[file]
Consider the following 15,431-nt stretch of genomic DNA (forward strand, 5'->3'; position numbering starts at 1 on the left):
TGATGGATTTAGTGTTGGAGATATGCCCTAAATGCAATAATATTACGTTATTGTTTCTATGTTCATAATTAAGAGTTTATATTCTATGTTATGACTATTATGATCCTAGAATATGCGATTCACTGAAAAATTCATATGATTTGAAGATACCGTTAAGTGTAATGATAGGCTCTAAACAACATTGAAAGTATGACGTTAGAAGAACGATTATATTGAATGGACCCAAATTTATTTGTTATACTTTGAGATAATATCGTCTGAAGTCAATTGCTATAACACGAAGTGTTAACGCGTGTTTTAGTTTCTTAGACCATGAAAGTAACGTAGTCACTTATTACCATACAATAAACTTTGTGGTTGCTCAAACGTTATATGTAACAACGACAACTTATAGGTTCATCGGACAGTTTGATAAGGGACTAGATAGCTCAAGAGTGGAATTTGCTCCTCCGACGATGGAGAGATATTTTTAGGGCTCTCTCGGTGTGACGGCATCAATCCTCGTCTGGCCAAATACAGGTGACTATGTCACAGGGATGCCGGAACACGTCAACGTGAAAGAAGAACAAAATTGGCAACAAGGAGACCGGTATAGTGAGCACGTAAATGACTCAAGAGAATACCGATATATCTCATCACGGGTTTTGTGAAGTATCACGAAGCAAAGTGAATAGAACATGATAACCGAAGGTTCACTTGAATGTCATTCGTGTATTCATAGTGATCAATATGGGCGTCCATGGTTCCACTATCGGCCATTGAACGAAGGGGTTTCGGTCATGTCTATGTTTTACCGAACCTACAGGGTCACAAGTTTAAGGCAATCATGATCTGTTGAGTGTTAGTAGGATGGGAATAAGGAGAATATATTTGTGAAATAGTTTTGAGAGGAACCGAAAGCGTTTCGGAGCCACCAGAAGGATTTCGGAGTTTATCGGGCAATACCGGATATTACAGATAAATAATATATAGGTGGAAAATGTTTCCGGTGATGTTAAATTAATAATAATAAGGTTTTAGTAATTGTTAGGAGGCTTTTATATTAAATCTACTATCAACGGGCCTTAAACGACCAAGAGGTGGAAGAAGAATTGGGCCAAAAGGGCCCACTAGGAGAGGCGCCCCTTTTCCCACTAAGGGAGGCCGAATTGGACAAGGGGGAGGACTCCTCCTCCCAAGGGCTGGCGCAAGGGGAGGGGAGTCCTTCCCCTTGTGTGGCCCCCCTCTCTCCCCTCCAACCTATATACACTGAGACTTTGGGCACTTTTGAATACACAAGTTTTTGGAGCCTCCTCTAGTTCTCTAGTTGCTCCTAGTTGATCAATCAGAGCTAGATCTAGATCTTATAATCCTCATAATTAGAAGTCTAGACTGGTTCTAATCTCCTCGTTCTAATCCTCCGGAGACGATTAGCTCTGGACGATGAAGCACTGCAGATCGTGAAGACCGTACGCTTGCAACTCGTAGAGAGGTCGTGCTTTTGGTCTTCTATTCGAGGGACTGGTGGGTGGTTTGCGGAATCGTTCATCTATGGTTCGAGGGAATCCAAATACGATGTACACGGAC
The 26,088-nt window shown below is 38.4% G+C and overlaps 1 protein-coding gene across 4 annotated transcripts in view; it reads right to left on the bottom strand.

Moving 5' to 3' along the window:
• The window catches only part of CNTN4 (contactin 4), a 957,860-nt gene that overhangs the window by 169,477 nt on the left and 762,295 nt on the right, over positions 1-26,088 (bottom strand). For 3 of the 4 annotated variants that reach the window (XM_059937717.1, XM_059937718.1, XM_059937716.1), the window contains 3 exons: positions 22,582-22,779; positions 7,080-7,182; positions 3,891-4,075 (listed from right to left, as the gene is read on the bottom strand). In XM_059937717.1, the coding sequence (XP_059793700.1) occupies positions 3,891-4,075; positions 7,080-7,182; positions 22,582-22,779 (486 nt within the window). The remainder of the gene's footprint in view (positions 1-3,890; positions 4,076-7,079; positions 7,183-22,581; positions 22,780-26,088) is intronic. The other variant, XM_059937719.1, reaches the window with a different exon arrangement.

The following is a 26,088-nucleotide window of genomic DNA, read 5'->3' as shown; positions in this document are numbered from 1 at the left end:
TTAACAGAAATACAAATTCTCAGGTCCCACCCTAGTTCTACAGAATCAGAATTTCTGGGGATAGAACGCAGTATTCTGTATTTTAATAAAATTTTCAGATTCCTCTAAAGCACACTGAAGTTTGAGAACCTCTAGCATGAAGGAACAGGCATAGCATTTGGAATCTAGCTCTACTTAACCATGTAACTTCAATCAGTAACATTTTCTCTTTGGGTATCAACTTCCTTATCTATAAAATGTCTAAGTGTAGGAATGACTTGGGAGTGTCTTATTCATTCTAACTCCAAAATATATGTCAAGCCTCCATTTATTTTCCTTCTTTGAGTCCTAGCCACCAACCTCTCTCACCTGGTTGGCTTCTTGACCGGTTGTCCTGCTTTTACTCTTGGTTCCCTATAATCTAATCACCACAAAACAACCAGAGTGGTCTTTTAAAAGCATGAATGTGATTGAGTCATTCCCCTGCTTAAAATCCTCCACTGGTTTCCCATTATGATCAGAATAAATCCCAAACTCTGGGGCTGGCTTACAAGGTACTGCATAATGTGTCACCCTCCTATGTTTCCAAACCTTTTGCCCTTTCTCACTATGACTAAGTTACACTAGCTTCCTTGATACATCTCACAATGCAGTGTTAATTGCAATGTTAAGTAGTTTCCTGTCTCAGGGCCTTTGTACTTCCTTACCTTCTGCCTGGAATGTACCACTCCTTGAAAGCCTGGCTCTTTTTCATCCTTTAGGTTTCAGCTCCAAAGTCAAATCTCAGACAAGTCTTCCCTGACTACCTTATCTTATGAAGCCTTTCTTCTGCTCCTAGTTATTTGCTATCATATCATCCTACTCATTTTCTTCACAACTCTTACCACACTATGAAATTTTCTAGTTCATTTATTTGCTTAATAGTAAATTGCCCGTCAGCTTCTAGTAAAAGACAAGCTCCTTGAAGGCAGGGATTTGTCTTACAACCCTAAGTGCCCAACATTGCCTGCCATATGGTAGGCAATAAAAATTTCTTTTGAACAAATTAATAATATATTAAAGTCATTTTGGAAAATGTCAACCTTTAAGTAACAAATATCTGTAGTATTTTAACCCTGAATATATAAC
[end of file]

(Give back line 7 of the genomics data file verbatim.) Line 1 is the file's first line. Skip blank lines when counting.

TTAACAGAAATACAAATTCTCAGGTCCCACCCTAGTTCTACAGAATCAGAATTTCTGGGGATAGAACGCAGTATTCTGTATTTTAATAAAATTTTCAGATTCCTCTAAAGCACACTGAAGTTTGAGAACCTCTAGCATGAAGGAACAGGCATAGCATTTGGAATCTAGCTCTACTTAACCATGTAACTTCAATCAGTAACATTTTCTCTTTGGGTATCAACTTCCTTATCTATAAAATGTCTAAGTGTAGGAATGACTTGGGAGTGTCTTATTCATTCTAACTCCAAAATATATGTCAAGCCTCCATTTATTTTCCTTCTTTGAGTCCTAGCCACCAACCTCTCTCACCTGGTTGGCTTCTTGACCGGTTGTCCTGCTTTTACTCTTGGTTCCCTATAATCTAATCACCACAAAACAACCAGAGTGGTCTTTTAAAAGCATGAATGTGATTGAGTCATTCCCCTGCTTAAAATCCTCCACTGGTTTCCCATTATGATCAGAATAAATCCCAAACTCTGGGGCTGGCTTACAAGGTACTGCATAATGTGTCACCCTCCTATGTTTCCAAACCTTTTGCCCTTTCTCACTATGACTAAGTTACACTAGCTTCCTTGATACATCTCACAATGCAGTGTTAATTGCAATGTTAAGTAGTTTCCTGTCTCAGGGCCTTTGTACTTCCTTACCTTCTGCCTGGAATGTACCACTCCTTGAAAGCCTGGCTCTTTTTCATCCTTTAGGTTTCAGCTCCAAAGTCAAATCTCAGACAAGTCTTCCCTGACTACCTTATCTTATGAAGCCTTTCTTCTGCTCCTAGTTATTTGCTATCATATCATCCTACTCATTTTCTTCACAACTCTTACCACACTATGAAATTTTCTAGTTCATTTATTTGCTTAATAGTAAATTGCCCGTCAGCTTCTAGTAAAAGACAAGCTCCTTGAAGGCAGGGATTTGTCTTACAACCCTAAGTGCCCAACATTGCCTGCCATATGGTAGGCAATAAAAATTTCTTTTGAACAAATTAATAATATATTAAAGTCATTTTGGAAAATGTCAACCTTTAAGTAACAAATATCTGTAGTATTTTAACCCTGAATATATAAC